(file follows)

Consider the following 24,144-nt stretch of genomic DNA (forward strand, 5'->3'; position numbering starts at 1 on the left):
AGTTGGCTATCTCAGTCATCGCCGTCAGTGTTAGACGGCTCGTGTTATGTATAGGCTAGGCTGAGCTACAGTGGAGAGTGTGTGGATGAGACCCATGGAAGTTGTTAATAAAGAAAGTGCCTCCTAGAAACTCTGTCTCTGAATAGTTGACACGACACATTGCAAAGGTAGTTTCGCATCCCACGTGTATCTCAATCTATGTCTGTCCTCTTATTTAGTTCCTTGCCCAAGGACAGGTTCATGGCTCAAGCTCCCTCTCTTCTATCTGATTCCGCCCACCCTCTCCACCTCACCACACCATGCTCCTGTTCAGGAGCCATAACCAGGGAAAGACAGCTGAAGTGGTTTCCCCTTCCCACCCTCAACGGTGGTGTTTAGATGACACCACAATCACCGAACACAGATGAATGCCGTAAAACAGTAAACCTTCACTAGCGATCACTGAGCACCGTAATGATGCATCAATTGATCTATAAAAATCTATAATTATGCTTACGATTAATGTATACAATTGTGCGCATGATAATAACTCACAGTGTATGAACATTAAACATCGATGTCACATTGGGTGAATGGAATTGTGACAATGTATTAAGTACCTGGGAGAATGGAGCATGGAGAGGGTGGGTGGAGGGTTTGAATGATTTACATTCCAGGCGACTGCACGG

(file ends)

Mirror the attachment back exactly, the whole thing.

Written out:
Consider the following 24,144-nt stretch of genomic DNA (forward strand, 5'->3'; position numbering starts at 1 on the left):
AGTTGGCTATCTCAGTCATCGCCGTCAGTGTTAGACGGCTCGTGTTATGTATAGGCTAGGCTGAGCTACAGTGGAGAGTGTGTGGATGAGACCCATGGAAGTTGTTAATAAAGAAAGTGCCTCCTAGAAACTCTGTCTCTGAATAGTTGACACGACACATTGCAAAGGTAGTTTCGCATCCCACGTGTATCTCAATCTATGTCTGTCCTCTTATTTAGTTCCTTGCCCAAGGACAGGTTCATGGCTCAAGCTCCCTCTCTTCTATCTGATTCCGCCCACCCTCTCCACCTCACCACACCATGCTCCTGTTCAGGAGCCATAACCAGGGAAAGACAGCTGAAGTGGTTTCCCCTTCCCACCCTCAACGGTGGTGTTTAGATGACACCACAATCACCGAACACAGATGAATGCCGTAAAACAGTAAACCTTCACTAGCGATCACTGAGCACCGTAATGATGCATCAATTGATCTATAAAAATCTATAATTATGCTTACGATTAATGTATACAATTGTGCGCATGATAATAACTCACAGTGTATGAACATTAAACATCGATGTCACATTGGGTGAATGGAATTGTGACAATGTATTAAGTACCTGGGAGAATGGAGCATGGAGAGGGTGGGTGGAGGGTTTGAATGATTTACATTCCAGGCGACTGCACGG